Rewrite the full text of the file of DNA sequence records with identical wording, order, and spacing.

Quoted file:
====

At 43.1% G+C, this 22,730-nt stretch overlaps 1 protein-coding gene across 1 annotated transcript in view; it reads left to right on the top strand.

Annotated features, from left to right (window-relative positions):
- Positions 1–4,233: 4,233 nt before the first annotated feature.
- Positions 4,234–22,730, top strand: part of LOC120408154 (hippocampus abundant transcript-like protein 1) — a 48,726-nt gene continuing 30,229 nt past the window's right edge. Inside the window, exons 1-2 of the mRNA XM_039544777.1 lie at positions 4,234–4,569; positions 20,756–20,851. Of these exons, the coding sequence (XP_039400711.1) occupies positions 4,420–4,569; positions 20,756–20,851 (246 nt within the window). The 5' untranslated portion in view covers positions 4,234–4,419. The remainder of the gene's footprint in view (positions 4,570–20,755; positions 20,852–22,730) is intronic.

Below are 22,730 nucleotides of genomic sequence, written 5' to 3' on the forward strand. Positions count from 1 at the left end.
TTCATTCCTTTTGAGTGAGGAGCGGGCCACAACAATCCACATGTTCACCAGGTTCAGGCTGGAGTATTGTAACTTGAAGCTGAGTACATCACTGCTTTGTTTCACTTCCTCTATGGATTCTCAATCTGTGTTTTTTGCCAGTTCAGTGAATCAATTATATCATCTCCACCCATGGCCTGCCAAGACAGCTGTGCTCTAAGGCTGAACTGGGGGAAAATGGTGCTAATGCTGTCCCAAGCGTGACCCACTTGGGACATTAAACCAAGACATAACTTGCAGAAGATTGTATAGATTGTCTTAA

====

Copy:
At 43.1% G+C, this 22,730-nt stretch overlaps 1 protein-coding gene across 1 annotated transcript in view; it reads left to right on the top strand.

Annotated features, from left to right (window-relative positions):
- Positions 1–4,233: 4,233 nt before the first annotated feature.
- Positions 4,234–22,730, top strand: part of LOC120408154 (hippocampus abundant transcript-like protein 1) — a 48,726-nt gene continuing 30,229 nt past the window's right edge. Inside the window, exons 1-2 of the mRNA XM_039544777.1 lie at positions 4,234–4,569; positions 20,756–20,851. Of these exons, the coding sequence (XP_039400711.1) occupies positions 4,420–4,569; positions 20,756–20,851 (246 nt within the window). The 5' untranslated portion in view covers positions 4,234–4,419. The remainder of the gene's footprint in view (positions 4,570–20,755; positions 20,852–22,730) is intronic.

Below are 22,730 nucleotides of genomic sequence, written 5' to 3' on the forward strand. Positions count from 1 at the left end.
TTCATTCCTTTTGAGTGAGGAGCGGGCCACAACAATCCACATGTTCACCAGGTTCAGGCTGGAGTATTGTAACTTGAAGCTGAGTACATCACTGCTTTGTTTCACTTCCTCTATGGATTCTCAATCTGTGTTTTTTGCCAGTTCAGTGAATCAATTATATCATCTCCACCCATGGCCTGCCAAGACAGCTGTGCTCTAAGGCTGAACTGGGGGAAAATGGTGCTAATGCTGTCCCAAGCGTGACCCACTTGGGACATTAAACCAAGACATAACTTGCAGAAGATTGTATAGATTGTCTTAA